Well, we are one more Nutcracker nearer death’. Forgive me for rehashing this well-worn quotation from the formidable ballet critic, Richard Buckle, written almost fifty years’ ago.  It was a good line that deserves to be remembered even though it represents a glass-half-empty view of the ballet that I don’t care to share, preferring instead to gobble up any opportunity to add another Nutcracker to life’s experience; and here – for me, at least – was a new Nut to relish.

How can it be a chore to sit amongst a happy audience (in this case, filling The Royal Albert Hall with 5,000 people) enjoying one of the most satisfying ballet scores ever composed? And, here the music is (literally) elevated with the London Philharmonic Orchestra, directed by Koen Kessels, situated centrally above the stage, performing Tchaikovsky’s ubiquitous score superbly; those delicious unchained melodies flowing sweetly to the farthest reaches of this vast space. 

There are, of course, hundreds of productions of The Nutcracker being performed around the world at this time but this one has the unique quality of having been absorbed completely within this special venue. It would work in no other space. Sir Peter Wright’s original production is as old as Birmingham Royal Ballet, created by the BRB’s founding director in the year that he led the former Sadler’s Wells Royal Ballet to its new home in Britain’s second city (1990). Last year, it was transformed to fit the exacting requirements of performing ballet in The Royal Albert Hall; most notably, in terms of the constraints on set design caused by a non-proscenium setting without flies or wings.  

Reimaging Wright’s production has been achieved largely through the spectacle of 59 Productions’ projection designs, including an enormous, colourful fir tree that enveloped the whole orchestra, and “etchasketch” style drawings to introduce and describe the national dances. Wintry realism was brought to The Land of the Snow by a sustained shower of white flakes. 

Spectacular design incarnations and wonderful music, superbly performed, although significant, need to be inhabited and interpreted by similarly excellent performances on the stage; a feat made more problematic by characterisations having to carry across the cavernous space. The dancers of Birmingham Royal Ballet rose to this challenge with a collective assurance across every role. 

César Morales, from Chile, has been dancing as a principal in England for the past fourteen years (first with English National Ballet and, since 2008, at BRB) and he continues to perform with a rare elegance and refinement, improving with the passing of the years. His épaulement, line, sophisticated musical phrasing and secure partnering was a masterclass in the graceful skill of a danseur noble, exquisitely suited to the princely roles such as this. There is nothing flashy about the discerning dancing of Morales, just a stylish aesthetic, consistently applied.

The arresting grand pas de deux was danced by Morales with Momoko Hirata, epitomising the delicacy of the glittering Sugar Plum Fairy. It was a glorious finale but for Hirata this ending is also her beginning since the Sugar Plum’s contribution to the ballet is effectively confined to the distinction of those seven minutes and a brief coda. Karla Doorbar was suitably and sweetly charming in the much more substantial ingénue role of Clara, the channel for the fantastic story of Christmas toy soldiers coming to life and battling the army of giant rats. This scene is often played by children and for laughs (nothing wrong with that) but here the Soldiers and Rats are performed by company dancers, the swordfighting has been choreographed effectively and the action is more compelling than usual. There were outstanding performances throughout the many soloist roles but special mention is deserved for the terrific jumping vignette by Tzu-Chao Chou as the Jack-in-the-box, with Samara Downs and Céline Gittens bringing decorous grace to the roles, respectively, of the Snow and Rose Fairies.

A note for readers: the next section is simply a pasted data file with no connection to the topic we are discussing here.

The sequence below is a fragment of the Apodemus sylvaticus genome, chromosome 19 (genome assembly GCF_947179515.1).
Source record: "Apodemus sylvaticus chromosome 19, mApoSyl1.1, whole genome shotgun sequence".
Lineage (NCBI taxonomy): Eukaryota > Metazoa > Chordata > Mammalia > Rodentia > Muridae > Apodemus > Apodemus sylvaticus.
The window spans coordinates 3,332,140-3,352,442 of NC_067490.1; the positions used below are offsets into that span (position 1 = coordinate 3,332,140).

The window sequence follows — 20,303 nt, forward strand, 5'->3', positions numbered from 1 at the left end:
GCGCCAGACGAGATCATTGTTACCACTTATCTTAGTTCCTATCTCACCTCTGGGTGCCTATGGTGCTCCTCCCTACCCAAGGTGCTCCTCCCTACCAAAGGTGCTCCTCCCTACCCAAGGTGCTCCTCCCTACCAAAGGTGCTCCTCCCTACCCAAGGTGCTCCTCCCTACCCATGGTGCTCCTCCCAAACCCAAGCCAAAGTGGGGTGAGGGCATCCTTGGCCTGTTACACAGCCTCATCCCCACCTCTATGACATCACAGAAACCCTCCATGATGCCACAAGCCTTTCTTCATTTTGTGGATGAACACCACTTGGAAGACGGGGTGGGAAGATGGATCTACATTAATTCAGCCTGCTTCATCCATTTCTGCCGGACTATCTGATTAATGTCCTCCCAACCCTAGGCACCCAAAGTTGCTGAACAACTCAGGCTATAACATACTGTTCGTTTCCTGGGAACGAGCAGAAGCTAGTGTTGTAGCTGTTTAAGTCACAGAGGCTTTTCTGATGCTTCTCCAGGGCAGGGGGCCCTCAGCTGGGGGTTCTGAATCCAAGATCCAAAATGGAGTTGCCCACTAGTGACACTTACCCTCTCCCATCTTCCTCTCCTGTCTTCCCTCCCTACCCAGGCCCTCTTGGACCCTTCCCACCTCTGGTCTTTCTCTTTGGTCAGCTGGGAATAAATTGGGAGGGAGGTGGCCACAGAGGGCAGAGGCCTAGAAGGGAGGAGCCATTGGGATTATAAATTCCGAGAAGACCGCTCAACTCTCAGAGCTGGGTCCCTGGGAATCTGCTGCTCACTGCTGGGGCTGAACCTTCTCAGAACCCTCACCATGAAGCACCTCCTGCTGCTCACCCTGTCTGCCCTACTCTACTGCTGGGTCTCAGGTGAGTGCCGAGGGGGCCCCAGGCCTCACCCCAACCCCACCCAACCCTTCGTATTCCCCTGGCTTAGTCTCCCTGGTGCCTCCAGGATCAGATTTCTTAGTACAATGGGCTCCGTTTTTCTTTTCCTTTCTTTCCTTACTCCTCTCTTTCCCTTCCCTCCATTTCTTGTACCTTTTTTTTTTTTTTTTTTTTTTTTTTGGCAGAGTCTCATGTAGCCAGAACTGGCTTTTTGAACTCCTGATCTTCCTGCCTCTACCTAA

In this ballet, Drosselmeyer (Jonathan Payn) is a maker of mechanical toys, like Dr Coppélius (or the unnamed toymaker in Chitty Chitty Bang Bang) rather than the more traditional magician of The Nutcracker. Birmingham Royal Ballet’s long-serving artistic director, David Bintley – due to step down in the summer – engaged Simon Callow to provide brief narration as the voice of Drosselmeyer and perhaps the well-known actor also had Chitty Chitty Bang Bang in mind, since his faux-Germanic accent seemed to channel Gert Fröbe’s Baron Bomburst. The narration was a helpful concept although the words were occasionally indistinct.    

This was a production – unique to this special venue – that presented a spectacle synonymous with the spirit of Christmas. For all of us privileged to see this show, it was – of course – one Nutcracker nearer to death, but it was also one more sparkling reason to affirm the joy of living at this most magical of all seasons.